9. If you were given the chance to collaborate with any musician, band who would you choose?

It would be nice to play with the band Kneebody, or to tour with Kamasi Washington’s band. I dream of collaborating with Ambrose Akinmusire, Justin Brown, Brian Blade, Thundercat, Vijay Iyer’s crazy large ensembles, but it would also be awesome to sit in the Village Vanguard Jazz Orchestra or Maria Schneider’s Orchestra, as well as to play some lines from Kendrick Lamar’s album – that would be a great thing.

10. What are you most proud of in terms of your career so far?

Proud is a very strong word. I don’t like to use it too much, although I am happy that I passed the entrance exam to one of the hardest and best jazz schools in the world. The program there is full of great and memorable experiences, but it also requires a lot of hard work.

The biggest “off-uni” experience so far was a one-month tour in Brazil. At the time I was able to learn a lot about life in general.

I feel thankful to be an endorser of the Austrian instrument brand “Schagerl” for a couple of months now, which gives me the chance to play on their saxophones.

 PHOTO  ©  Walter Schmidbauer

PHOTO © Walter Schmidbauer

11. What is the most difficult part of being a musician? What was the biggest challenge you have faced so far?

To me the most difficult part is to deal with things that are not really related to music. Since being a musician isn’t the best paid job, we depend on subventions by the government or sponsors. For example, if we want to keep projects alive with professional productions (video, album). This is always associated with a huge amount of bureaucratic paperwork and it consumes a lot of time.

The biggest and most unpleasant challenges are those that make you give up on projects simply because you don’t have enough time for them.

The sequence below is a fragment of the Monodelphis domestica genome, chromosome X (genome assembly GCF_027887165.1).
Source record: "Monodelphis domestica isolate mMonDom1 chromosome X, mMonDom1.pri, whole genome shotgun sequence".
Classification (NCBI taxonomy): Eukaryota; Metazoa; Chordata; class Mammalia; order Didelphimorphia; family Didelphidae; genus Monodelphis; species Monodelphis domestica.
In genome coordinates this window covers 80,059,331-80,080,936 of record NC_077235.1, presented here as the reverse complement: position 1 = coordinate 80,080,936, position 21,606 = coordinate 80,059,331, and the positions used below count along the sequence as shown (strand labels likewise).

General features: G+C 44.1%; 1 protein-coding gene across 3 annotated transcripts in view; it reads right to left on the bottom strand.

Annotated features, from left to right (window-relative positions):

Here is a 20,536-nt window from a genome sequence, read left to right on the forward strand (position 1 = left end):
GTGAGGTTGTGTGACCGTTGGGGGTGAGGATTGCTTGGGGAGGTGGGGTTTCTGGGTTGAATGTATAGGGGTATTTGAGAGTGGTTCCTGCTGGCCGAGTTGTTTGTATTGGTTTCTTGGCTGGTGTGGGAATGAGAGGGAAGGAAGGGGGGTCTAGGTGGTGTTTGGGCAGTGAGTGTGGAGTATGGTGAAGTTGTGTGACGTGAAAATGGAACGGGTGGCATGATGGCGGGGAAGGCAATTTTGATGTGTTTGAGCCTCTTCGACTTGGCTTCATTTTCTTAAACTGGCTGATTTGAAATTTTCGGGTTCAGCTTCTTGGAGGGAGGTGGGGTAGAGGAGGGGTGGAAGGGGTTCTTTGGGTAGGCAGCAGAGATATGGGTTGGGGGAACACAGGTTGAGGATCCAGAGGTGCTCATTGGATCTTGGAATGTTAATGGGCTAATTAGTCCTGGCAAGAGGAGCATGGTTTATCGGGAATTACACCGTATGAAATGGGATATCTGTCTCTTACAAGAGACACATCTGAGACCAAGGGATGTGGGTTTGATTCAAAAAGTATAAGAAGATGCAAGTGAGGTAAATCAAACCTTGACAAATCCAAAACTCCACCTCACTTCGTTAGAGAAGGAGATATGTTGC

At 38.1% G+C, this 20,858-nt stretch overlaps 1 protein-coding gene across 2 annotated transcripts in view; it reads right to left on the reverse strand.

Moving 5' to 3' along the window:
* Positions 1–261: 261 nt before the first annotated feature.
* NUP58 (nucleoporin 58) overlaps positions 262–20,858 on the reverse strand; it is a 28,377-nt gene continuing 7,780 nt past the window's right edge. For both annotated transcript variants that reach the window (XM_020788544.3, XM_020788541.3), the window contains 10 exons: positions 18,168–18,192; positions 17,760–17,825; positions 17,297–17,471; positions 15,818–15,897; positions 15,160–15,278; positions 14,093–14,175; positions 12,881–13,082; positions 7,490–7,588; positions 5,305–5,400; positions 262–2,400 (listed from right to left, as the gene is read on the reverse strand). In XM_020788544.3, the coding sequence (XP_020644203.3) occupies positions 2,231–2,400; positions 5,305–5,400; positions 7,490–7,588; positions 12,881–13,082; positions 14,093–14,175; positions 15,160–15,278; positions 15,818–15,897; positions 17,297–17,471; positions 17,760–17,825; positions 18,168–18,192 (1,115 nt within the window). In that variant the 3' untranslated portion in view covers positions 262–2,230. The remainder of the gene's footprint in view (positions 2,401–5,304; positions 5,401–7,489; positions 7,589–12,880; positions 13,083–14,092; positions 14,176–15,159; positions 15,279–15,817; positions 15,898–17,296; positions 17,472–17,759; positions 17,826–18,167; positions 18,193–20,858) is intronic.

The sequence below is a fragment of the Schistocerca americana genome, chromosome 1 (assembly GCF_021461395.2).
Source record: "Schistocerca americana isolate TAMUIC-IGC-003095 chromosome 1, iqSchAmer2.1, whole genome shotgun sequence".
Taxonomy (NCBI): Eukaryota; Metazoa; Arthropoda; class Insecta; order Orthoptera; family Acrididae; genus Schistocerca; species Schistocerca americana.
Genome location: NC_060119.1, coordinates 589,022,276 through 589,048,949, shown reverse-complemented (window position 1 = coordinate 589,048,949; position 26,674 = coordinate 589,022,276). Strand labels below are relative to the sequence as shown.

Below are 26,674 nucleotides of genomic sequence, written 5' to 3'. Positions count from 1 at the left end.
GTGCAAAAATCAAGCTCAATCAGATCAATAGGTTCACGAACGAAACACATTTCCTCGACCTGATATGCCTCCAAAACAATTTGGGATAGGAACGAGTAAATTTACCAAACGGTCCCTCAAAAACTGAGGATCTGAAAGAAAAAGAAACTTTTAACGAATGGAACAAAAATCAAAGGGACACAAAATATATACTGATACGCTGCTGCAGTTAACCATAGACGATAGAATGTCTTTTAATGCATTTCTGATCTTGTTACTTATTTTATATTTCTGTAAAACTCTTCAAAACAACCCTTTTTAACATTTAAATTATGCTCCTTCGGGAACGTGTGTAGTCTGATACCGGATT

12. Has anything unexpected happened during a concert?

I experienced sad moments like a heart attack in the audience or problematic incidences like a broken snare stand. But the real unexpected things happen before a concert.

In 2015 I had a Carnival gig in Natal, Brazil. We (Antonio de Padua Banda) we’re about to play after the famous Brazilian musician “Moraes Moreira”. In that afternoon we spent hours on the sound check. The technicians seemed to have a lot of troubles setting up this giant stage’s sound. After waiting a really long they were finally ready and we went to relax and later listened to Moraes’show. It was very nice. A huge crowd of at least 5000 people was jumping, dancing and singing along. Then we got up on stage wanting to keep people partying. Quickly the technicians revealed the marvelous news of that their systems hadn’t memorized the files from our sound check. We had to wait for more than one and a half hours again and as a result half of the audience had already left by the time we got back on stage. We started playing at 2am, but we cooked up the vibe again and the people stayed until 4am.

13. Are you working on any other projects right now? What are your future plans?

Recently I recorded an album with Marco da Costa’s Jatobá brasilian Big Band, which will be released soon. At the moment I am part of the Mid Europe Big Band with which I’m going to perform on one of the biggest wind-instrument festivals worldwide in Schladming, Austria. I am participating in the Riverside Big Band Bad Radkersburg by J. Laller & S. Krobath, as well as Concept Big Band by Dominic Pessl. Last week we had two great concerts with the KUG Jazz Orchester feat. the legendary Bobby Shew. I will be part of this great project for two more shows.

I am leading/co-leading the projects “Marthinik’s Garden”, “Dr. Thinik is digging Suomi” and I am part of Sandro Gutschi’s quintet as well as Günther Brücks Latin Ensemble.

In the future I want to collect experience in other countries, maybe through an Erasmus semester or by doing a Master degree abroad. I am 23, the journey has just begun. My dream is to realize all my projects.

14. What else are you passionate about?

I am passionate about the things I love - my girlfriend, the art of Jackson Pollock and Andy Warhol. As I grew up on wine yard mountains, I love spending time in the nature. I get inspired by many things whether it’d be a touching photography, a novel, a poem, a movie. I do, however, have one secret passion - football.

 PHOTO  ©  Janez Klenovsek

PHOTO © Janez Klenovsek

15. You are part of the upcoming Solidarity Evening. Why did you decide to take part in it? What do you think about this event?

An event like Solidarity Evening is incredibly important for our community, especially nowadays. News are filled with negative stories. We need something positive to restore our faith in the world.

The Solidarity Evening is a zone free of negative stories. It’s a hug for the soul and moreover it’s a charity event for the vendors of the street magazine “Megaphon”. I think Ines Kolleritsch and her team (Johanna Seitinger, Ania Jasniak, Anil Bilgen, Simon Kintopp) did a great job bringing this project to life.